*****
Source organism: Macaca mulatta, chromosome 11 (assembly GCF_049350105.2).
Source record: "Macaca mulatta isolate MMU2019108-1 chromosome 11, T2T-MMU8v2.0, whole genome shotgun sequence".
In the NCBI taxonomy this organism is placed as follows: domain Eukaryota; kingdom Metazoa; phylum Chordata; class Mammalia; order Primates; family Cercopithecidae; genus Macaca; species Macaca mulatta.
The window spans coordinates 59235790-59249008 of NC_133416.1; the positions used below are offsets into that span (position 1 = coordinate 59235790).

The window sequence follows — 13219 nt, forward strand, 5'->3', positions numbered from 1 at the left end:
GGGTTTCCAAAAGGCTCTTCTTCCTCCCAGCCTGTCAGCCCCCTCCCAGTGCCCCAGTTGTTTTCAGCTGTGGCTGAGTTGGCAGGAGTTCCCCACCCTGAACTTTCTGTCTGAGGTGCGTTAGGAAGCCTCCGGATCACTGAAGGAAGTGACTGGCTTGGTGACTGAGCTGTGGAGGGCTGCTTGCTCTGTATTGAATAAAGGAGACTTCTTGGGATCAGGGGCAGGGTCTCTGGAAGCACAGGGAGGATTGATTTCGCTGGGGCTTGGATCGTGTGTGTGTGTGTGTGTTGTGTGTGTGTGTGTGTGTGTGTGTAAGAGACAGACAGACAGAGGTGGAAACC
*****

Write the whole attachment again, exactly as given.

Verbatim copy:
Source organism: Macaca mulatta, chromosome 11 (assembly GCF_049350105.2).
Source record: "Macaca mulatta isolate MMU2019108-1 chromosome 11, T2T-MMU8v2.0, whole genome shotgun sequence".
In the NCBI taxonomy this organism is placed as follows: domain Eukaryota; kingdom Metazoa; phylum Chordata; class Mammalia; order Primates; family Cercopithecidae; genus Macaca; species Macaca mulatta.
The window spans coordinates 59235790-59249008 of NC_133416.1; the positions used below are offsets into that span (position 1 = coordinate 59235790).

The window sequence follows — 13219 nt, forward strand, 5'->3', positions numbered from 1 at the left end:
GGGTTTCCAAAAGGCTCTTCTTCCTCCCAGCCTGTCAGCCCCCTCCCAGTGCCCCAGTTGTTTTCAGCTGTGGCTGAGTTGGCAGGAGTTCCCCACCCTGAACTTTCTGTCTGAGGTGCGTTAGGAAGCCTCCGGATCACTGAAGGAAGTGACTGGCTTGGTGACTGAGCTGTGGAGGGCTGCTTGCTCTGTATTGAATAAAGGAGACTTCTTGGGATCAGGGGCAGGGTCTCTGGAAGCACAGGGAGGATTGATTTCGCTGGGGCTTGGATCGTGTGTGTGTGTGTGTGTTGTGTGTGTGTGTGTGTGTGTGTGTAAGAGACAGACAGACAGAGGTGGAAACC